Bruce Collinson, Director and Head of Leasehold Reform comments:
"I read a very interesting and perceptive daily email feed called "Property Matters". This morning, it reports that Santander and HSBC are reportedly reviewing their lending policies on leasehold properties with "huge annual ground rent levels" (in my Leasehold Reform terminology, an onerous ground rent).
Nationwide has recently revised its policy, with a broad guideline that ground rent should not exceed 0.1% of the capital value, a sensible starting position in my view but slightly on the low side for a lot of perfectly saleable leasehold property across Leeds and West Yorkshire.
It's also reported that Taylor Wimpey is setting aside a very large amount to deal with complaints from purchasers of their properties over the last few years who've bought houses that would ordinarily have been sold as freehold, on leasehold title with onerous ground rents and particularly quite nasty review provisions. I have seen 5 or 6 of these cases in the last 3 months. One of my clients, in Harrogate, was able to buy his freehold for a lot less than the new freeholder wanted (the housebuilders invariably sold the freeholds after they completed the estates as they're very valuable investments) so that he could then sell his house without the problems of the lease.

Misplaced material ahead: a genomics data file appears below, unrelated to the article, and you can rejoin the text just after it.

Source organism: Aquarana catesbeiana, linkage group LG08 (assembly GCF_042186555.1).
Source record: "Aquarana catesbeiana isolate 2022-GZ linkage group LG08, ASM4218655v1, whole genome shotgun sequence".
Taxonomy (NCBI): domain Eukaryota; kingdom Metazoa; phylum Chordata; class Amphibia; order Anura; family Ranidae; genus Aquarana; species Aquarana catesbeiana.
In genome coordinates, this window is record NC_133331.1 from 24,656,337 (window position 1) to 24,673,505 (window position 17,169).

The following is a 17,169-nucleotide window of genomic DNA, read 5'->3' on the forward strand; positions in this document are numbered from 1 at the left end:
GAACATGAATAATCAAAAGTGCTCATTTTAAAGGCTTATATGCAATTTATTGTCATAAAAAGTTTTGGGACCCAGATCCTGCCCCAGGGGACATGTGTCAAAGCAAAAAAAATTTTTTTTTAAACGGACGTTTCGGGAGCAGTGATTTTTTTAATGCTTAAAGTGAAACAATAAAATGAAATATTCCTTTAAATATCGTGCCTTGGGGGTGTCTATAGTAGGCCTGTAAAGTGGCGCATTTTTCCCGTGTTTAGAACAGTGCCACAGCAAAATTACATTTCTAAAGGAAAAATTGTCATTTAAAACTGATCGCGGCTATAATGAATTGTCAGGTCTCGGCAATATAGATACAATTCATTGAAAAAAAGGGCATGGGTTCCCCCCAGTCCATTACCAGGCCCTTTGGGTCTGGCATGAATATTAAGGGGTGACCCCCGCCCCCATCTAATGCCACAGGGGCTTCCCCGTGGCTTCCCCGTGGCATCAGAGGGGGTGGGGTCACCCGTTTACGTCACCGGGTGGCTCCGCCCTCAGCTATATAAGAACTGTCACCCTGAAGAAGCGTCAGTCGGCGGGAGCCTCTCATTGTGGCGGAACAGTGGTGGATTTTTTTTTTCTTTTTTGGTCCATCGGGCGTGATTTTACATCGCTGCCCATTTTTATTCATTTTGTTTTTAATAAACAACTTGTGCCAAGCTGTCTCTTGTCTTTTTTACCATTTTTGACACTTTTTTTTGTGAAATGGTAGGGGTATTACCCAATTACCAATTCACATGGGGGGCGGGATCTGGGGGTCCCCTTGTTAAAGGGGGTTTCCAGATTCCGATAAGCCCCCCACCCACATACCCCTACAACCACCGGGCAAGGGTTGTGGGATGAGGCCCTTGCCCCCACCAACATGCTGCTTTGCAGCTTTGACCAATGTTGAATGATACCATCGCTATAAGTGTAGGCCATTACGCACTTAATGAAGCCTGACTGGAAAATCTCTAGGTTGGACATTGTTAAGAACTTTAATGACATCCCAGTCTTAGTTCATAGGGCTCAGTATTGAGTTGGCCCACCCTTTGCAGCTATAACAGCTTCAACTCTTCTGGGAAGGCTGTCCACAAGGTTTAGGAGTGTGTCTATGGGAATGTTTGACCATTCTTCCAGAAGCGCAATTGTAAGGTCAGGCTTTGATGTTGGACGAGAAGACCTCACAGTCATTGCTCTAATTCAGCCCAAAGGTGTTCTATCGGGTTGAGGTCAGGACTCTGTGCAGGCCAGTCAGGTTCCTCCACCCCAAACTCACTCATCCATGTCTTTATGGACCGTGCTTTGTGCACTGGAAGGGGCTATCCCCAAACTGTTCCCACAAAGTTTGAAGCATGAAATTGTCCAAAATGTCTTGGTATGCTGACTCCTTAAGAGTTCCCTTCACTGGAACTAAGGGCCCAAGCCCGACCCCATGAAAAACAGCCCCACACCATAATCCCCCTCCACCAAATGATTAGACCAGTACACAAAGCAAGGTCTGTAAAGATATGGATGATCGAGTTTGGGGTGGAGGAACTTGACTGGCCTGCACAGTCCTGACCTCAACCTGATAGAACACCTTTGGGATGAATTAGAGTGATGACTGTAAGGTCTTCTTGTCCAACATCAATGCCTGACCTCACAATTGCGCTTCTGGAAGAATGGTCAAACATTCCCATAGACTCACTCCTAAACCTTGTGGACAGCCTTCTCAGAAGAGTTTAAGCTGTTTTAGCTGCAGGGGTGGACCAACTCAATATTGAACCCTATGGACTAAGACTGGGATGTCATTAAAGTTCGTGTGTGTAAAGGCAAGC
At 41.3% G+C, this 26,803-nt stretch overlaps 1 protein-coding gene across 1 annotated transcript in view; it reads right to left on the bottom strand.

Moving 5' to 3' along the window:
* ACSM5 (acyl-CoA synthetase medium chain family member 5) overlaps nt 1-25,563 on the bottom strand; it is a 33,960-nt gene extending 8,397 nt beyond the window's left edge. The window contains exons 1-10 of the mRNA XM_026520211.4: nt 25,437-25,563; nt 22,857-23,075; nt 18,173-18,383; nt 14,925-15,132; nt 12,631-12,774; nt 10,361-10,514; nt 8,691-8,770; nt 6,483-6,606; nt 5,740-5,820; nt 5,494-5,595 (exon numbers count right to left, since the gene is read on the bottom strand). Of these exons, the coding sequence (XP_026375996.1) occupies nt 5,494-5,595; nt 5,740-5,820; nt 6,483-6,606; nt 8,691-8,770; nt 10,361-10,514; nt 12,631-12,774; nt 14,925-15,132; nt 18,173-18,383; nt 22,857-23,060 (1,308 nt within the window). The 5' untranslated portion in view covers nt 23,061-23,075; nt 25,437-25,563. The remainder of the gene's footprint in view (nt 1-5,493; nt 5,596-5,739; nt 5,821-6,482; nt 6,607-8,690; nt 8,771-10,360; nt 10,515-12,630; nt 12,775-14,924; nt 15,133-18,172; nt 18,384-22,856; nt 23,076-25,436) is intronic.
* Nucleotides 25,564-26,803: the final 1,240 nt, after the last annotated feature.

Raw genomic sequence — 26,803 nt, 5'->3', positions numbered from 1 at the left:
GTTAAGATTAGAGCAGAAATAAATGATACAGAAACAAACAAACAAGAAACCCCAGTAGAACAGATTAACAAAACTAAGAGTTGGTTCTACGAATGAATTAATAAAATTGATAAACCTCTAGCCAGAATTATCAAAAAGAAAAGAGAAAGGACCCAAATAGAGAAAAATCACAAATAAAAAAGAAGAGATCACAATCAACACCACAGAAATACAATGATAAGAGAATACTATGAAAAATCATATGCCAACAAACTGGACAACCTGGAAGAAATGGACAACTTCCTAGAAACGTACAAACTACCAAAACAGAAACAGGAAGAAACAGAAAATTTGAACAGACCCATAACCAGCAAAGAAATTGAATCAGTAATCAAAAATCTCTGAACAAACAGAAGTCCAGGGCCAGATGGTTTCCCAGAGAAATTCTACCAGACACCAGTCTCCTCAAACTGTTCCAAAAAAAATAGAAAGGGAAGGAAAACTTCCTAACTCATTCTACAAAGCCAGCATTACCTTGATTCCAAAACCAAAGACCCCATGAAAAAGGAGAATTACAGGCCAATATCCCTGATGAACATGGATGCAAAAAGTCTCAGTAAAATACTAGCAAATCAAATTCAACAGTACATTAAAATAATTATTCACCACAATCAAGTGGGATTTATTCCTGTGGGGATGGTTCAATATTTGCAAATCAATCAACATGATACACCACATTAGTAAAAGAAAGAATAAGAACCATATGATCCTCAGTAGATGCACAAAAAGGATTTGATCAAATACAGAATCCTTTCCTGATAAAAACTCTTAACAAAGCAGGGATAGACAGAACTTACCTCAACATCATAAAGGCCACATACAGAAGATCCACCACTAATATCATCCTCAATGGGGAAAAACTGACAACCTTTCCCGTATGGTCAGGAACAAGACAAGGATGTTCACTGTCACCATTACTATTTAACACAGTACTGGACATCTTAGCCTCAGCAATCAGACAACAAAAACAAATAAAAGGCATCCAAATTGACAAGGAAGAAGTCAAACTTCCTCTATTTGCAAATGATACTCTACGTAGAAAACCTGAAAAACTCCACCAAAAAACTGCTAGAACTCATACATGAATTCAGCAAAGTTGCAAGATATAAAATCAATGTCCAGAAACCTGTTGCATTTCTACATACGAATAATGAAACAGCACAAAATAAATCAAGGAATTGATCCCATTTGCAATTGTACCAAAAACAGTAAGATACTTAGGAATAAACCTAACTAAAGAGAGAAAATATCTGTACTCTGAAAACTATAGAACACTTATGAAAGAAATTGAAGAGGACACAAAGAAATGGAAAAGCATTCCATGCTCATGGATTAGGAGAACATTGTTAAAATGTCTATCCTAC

Of the cases that have come across my desk, the common denominator seems to be that these housebuyers weren't properly advised about the effect of the ground rent review provisions. I have seen speculation that builders tend to offer discounted or subsidised legal fees as part of their sales incentives, and that solicitors acting for buyers in these circumstances are sometimes slightly less than assiduous in pointing out the long-term effects of onerous ground rents.
I couldn't possibly comment on that assertion.
There's a simple message here. Be certain of the lease terms before confirming your offer or your intention to proceed with a purchase. It probably means getting your hands on a copy of the lease.
Very few house sellers can recall the exact details of their lease, ground rent and review patterns. Estate agents are rightly nervous of the potentially onerous sanctions contained in the Consumer Protection Regulations and it's simpler to make a bland statement to the effect that the agents haven't seen the lease and therefore can't confirm the precise terms. Nine times out of 10, when I'm surveying or valuing leasehold property (which I do quite a lot) I find that I have to dig in to get accurate details, sometimes delaying the report, and even on occasions causing me to spend several pounds on HM Land Registry's website to try to find the genuine, accurate information.